Spring Performance, Miley, Wrigley Fans, Ricketts Bid, Ohtani Rule, and Other Cubs Bullets

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Spring Performance, Miley, Wrigley Fans, Ricketts Bid, Ohtani Rule, and Other Cubs Bullets

Chicago Cubs

We are just about two weeks away from the regular season getting underway. It’s kind of amazing to be saying that given where things stood just two weeks ago.

•   An extremely well-put reminder from Kyle Hendricks why you can’t worry about Spring Training results for established, veteran players (Cubs.com): “Goal No. 1 was to execute each pitch and focus on that. And outside of that, focusing on pitching down in the zone. Today with [catcher Yan Gomes], we really wanted to establish the fastball down and then go from there and try to read swings. I felt did a really good job with angle today and I was missing just down in the zone, which I’d rather have right now because it wasn’t there last year.” Sometimes, they are working on something very specific, and they don’t care about the results out in the field; they care only about how they are executing some specific thing that is helping them prepare for the regular season. And that’s when, for those types of players, we can start really evaluating the performance (please bounce back, Kyle).

•   Wade Miley has reached the 30-pitch mark in his bullpen sessions, and might be to a point next week where he can pitch in a Spring Training game. He wants to do the up-down thing first in his next throwing session. By his estimation, his worst case scenario would be that he could be ready to make a normal-ish start in the first week of the season, but at the back of the rotation after the first off-day. I have zero problem with the Cubs – and Miley – taking it very slow with his ramp up.

•   Steven Brault, whose big league deal with the Cubs was converted to a minor league deal after triceps inflammation was discovered in the physical, is still happy to have landed with the Cubs. Among his reasons? The fans at Wrigley Field (Marquee):

“I always say my favorite place to shag batting practice is Wrigley because the fans get there early and they like to talk and so do I,” Brault said. “I’ve always had a lot of fun doing it. My third game I ever pitched in the major leagues was at Wrigley Field 2016 against Jake Arrieta. It was crazy. It was absolutely insane.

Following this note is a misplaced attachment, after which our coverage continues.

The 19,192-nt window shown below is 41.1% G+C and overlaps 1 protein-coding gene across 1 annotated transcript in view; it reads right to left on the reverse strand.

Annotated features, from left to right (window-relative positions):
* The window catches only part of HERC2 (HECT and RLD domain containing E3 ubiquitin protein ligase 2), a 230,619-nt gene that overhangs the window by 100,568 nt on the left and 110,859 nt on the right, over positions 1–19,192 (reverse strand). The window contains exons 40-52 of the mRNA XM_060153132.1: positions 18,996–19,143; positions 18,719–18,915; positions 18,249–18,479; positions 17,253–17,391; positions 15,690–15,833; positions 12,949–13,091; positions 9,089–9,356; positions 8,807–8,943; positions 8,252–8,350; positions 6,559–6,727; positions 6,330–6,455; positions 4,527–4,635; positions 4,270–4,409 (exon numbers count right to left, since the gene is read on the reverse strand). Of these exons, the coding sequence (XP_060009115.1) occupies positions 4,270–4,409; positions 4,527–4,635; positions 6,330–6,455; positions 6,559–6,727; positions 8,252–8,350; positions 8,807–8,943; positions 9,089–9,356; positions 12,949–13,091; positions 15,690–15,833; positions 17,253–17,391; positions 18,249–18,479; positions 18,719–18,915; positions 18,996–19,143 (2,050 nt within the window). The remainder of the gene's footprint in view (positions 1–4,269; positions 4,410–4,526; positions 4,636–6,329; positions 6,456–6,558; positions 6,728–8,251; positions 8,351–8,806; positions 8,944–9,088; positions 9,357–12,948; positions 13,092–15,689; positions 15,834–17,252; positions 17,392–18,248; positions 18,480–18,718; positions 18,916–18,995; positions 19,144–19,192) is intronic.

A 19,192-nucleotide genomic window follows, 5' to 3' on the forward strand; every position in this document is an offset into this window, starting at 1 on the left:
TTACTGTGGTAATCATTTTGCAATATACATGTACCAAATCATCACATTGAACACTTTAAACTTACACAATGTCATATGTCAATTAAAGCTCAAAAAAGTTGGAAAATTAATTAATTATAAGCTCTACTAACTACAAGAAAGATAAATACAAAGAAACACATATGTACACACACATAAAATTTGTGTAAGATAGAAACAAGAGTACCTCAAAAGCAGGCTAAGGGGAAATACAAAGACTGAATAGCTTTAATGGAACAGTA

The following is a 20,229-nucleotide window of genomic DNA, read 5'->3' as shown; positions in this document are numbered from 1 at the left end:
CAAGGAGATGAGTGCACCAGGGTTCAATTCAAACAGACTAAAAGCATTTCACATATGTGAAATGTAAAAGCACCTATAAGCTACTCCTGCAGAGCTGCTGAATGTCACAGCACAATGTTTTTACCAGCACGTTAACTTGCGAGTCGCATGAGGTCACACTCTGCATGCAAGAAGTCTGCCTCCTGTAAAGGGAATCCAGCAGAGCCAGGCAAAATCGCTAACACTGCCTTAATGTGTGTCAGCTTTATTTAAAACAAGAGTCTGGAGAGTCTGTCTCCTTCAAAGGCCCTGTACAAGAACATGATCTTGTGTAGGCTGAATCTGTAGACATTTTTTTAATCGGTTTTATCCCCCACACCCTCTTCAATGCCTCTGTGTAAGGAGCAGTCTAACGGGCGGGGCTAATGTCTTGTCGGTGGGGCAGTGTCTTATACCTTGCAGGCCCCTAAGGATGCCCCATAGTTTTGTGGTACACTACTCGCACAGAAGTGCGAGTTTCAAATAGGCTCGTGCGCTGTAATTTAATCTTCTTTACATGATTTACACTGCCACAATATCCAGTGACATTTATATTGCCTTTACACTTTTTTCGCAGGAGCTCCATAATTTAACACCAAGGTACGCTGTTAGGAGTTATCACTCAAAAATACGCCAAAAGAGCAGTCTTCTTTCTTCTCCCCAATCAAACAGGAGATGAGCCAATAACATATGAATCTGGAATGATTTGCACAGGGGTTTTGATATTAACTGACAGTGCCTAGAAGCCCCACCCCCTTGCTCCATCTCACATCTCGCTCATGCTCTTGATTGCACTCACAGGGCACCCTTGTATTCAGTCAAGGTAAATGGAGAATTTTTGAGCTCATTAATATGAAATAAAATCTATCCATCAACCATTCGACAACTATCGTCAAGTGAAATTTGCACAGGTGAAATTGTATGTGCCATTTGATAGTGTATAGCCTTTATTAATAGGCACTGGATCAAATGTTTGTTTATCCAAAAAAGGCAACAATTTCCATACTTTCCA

“That was when the [bullpen] mound was still on the side, not behind the [outfield wall]. Oh my god, dude, it was unbelievable. I was like, this is the place I wanna go. There’s the insults but then there’s like creative insults. Chicago fans really get that. I appreciate that kind of humor.

•   When talking about the resumption of the free runner in extra innings rule, I was joking on Twitter about how to make things even crazier (start extras with the bases loaded and two outs), but one of my jokes actually immediately then struck me as kinda interesting: what if the rules of extra innings were just normal baseball, except that, for each extra inning, you lost a defender in the field? So in the 10th inning, each team has to take the field with just eight defenders (deployed wherever you want). In the 11th inning, just seven defenders. And so on. That’d be fun!

•   OK, but yes, I do see the issue: if you remained tied through, say, the 14th inning or so, it could start to become REALLY hard to retire the side. I guess this one will stay on the cutting room floor.

•   Included in those rules is a “Shohei Ohtani Rule” – well, it’s not EXPLICITLY called that, but for now, he’s the only player it would impact: if your starting pitcher is also your designated hitter on a given day, he will get to stay in as the DH even after he’s pulled from the game as the starting pitcher. In theory, it will incentivize the development of more true two-way players, though I would say Ohtani is a freak, and it’s generally easier to just, you know, have a good-hitting DH available. But yes, for roster-creation purposes, it was always going to be a big advantage to have a true two-way stud available. I’m not sure this rule makes that all that much more true, though.

•   The Ricketts Family has been met with staunch resistance among fans – and some players – in response to their efforts to bid on the Chelsea Football Club. A big source of conflict? The racist and Islamophobic emails from family patriarch Joe Ricketts that leaked a few years ago.

•   He said he was gonna do it, and Senator Bernie Sanders is indeed doing it:

•   I am not going to dig in too deeply on the implications of MLB losing its antitrust exemption until and unless it becomes something close to a reality (still a long way to go), but it would most immediately impact the way MLB controls minor league baseball and the way it controls the way teams coordinate with each other on territories (for example, broadcast territories).

•   In a not-entirely-unrelated note, Joc Pederson ain’t messin’ around:

•   Jacob deGrom made his Spring Training debut after a long layoff from last year, and it sure looks like he’s going to remain absurdly good this year when healthy:

•   Hometown looks for the Cubs:

•   The weird – and probably dangerous – new outfield notch in Baltimore is taking its troubling shape:

•   Another miss:

Author: Brett Taylor

Brett Taylor is the Editor and Lead Cubs Writer at Bleacher Nation, and you can find him on Twitter at @BleacherNation and @Brett_A_Taylor.